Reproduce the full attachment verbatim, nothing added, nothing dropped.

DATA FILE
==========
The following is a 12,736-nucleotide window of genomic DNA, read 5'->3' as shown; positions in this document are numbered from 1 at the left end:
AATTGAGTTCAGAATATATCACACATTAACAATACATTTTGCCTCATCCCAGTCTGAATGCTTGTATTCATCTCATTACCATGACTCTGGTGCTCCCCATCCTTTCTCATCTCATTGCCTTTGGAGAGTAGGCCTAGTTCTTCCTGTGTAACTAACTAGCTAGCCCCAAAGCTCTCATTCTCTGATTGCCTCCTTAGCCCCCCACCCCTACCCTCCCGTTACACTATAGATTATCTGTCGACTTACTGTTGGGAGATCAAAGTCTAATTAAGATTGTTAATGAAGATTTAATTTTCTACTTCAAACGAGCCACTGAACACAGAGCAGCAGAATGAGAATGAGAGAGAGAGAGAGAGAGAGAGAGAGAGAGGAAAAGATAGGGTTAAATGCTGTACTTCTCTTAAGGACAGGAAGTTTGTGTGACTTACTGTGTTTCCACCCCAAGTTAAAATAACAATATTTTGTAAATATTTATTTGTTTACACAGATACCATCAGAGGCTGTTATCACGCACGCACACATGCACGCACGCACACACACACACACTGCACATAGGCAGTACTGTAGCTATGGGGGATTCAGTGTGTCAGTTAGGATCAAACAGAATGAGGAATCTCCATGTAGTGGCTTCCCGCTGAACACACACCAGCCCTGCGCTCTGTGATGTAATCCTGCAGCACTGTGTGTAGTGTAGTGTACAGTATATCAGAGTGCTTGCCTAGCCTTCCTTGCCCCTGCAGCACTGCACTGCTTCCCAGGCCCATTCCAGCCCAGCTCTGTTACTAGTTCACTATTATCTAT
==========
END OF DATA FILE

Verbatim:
The following is a 12,736-nucleotide window of genomic DNA, read 5'->3' as shown; positions in this document are numbered from 1 at the left end:
AATTGAGTTCAGAATATATCACACATTAACAATACATTTTGCCTCATCCCAGTCTGAATGCTTGTATTCATCTCATTACCATGACTCTGGTGCTCCCCATCCTTTCTCATCTCATTGCCTTTGGAGAGTAGGCCTAGTTCTTCCTGTGTAACTAACTAGCTAGCCCCAAAGCTCTCATTCTCTGATTGCCTCCTTAGCCCCCCACCCCTACCCTCCCGTTACACTATAGATTATCTGTCGACTTACTGTTGGGAGATCAAAGTCTAATTAAGATTGTTAATGAAGATTTAATTTTCTACTTCAAACGAGCCACTGAACACAGAGCAGCAGAATGAGAATGAGAGAGAGAGAGAGAGAGAGAGAGAGAGAGGAAAAGATAGGGTTAAATGCTGTACTTCTCTTAAGGACAGGAAGTTTGTGTGACTTACTGTGTTTCCACCCCAAGTTAAAATAACAATATTTTGTAAATATTTATTTGTTTACACAGATACCATCAGAGGCTGTTATCACGCACGCACACATGCACGCACGCACACACACACACACTGCACATAGGCAGTACTGTAGCTATGGGGGATTCAGTGTGTCAGTTAGGATCAAACAGAATGAGGAATCTCCATGTAGTGGCTTCCCGCTGAACACACACCAGCCCTGCGCTCTGTGATGTAATCCTGCAGCACTGTGTGTAGTGTAGTGTACAGTATATCAGAGTGCTTGCCTAGCCTTCCTTGCCCCTGCAGCACTGCACTGCTTCCCAGGCCCATTCCAGCCCAGCTCTGTTACTAGTTCACTATTATCTAT